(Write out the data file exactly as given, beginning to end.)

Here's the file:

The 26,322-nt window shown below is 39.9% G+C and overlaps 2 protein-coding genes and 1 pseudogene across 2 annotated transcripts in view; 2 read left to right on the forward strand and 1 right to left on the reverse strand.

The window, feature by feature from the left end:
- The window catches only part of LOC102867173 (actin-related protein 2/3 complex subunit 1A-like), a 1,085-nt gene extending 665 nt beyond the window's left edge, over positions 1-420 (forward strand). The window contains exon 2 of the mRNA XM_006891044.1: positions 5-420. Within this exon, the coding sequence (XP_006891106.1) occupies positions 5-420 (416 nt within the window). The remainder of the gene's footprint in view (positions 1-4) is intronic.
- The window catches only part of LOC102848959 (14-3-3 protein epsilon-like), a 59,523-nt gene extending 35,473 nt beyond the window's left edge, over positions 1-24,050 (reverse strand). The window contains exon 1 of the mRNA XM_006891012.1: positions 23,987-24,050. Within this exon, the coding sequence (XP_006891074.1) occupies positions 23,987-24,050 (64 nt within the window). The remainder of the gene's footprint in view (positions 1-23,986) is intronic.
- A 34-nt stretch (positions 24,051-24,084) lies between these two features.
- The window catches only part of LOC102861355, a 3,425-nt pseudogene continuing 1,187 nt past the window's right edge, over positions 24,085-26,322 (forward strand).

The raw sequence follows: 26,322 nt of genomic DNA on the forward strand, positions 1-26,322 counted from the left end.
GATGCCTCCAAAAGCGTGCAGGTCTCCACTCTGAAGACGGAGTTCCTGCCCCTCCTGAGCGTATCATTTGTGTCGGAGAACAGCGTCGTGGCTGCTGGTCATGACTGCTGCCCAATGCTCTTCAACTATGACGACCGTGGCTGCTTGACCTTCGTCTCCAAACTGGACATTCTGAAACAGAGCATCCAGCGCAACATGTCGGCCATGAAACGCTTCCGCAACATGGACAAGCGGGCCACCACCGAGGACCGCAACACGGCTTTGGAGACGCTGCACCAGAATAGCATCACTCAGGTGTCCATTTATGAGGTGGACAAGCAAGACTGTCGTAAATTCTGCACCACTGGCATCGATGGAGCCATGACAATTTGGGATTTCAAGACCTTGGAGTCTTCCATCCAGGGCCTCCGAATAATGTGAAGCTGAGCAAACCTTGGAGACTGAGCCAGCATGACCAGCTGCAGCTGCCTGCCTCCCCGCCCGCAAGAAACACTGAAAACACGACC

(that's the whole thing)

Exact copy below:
The 26,322-nt window shown below is 39.9% G+C and overlaps 2 protein-coding genes and 1 pseudogene across 2 annotated transcripts in view; 2 read left to right on the forward strand and 1 right to left on the reverse strand.

The window, feature by feature from the left end:
- The window catches only part of LOC102867173 (actin-related protein 2/3 complex subunit 1A-like), a 1,085-nt gene extending 665 nt beyond the window's left edge, over positions 1-420 (forward strand). The window contains exon 2 of the mRNA XM_006891044.1: positions 5-420. Within this exon, the coding sequence (XP_006891106.1) occupies positions 5-420 (416 nt within the window). The remainder of the gene's footprint in view (positions 1-4) is intronic.
- The window catches only part of LOC102848959 (14-3-3 protein epsilon-like), a 59,523-nt gene extending 35,473 nt beyond the window's left edge, over positions 1-24,050 (reverse strand). The window contains exon 1 of the mRNA XM_006891012.1: positions 23,987-24,050. Within this exon, the coding sequence (XP_006891074.1) occupies positions 23,987-24,050 (64 nt within the window). The remainder of the gene's footprint in view (positions 1-23,986) is intronic.
- A 34-nt stretch (positions 24,051-24,084) lies between these two features.
- The window catches only part of LOC102861355, a 3,425-nt pseudogene continuing 1,187 nt past the window's right edge, over positions 24,085-26,322 (forward strand).

The raw sequence follows: 26,322 nt of genomic DNA on the forward strand, positions 1-26,322 counted from the left end.
GATGCCTCCAAAAGCGTGCAGGTCTCCACTCTGAAGACGGAGTTCCTGCCCCTCCTGAGCGTATCATTTGTGTCGGAGAACAGCGTCGTGGCTGCTGGTCATGACTGCTGCCCAATGCTCTTCAACTATGACGACCGTGGCTGCTTGACCTTCGTCTCCAAACTGGACATTCTGAAACAGAGCATCCAGCGCAACATGTCGGCCATGAAACGCTTCCGCAACATGGACAAGCGGGCCACCACCGAGGACCGCAACACGGCTTTGGAGACGCTGCACCAGAATAGCATCACTCAGGTGTCCATTTATGAGGTGGACAAGCAAGACTGTCGTAAATTCTGCACCACTGGCATCGATGGAGCCATGACAATTTGGGATTTCAAGACCTTGGAGTCTTCCATCCAGGGCCTCCGAATAATGTGAAGCTGAGCAAACCTTGGAGACTGAGCCAGCATGACCAGCTGCAGCTGCCTGCCTCCCCGCCCGCAAGAAACACTGAAAACACGACC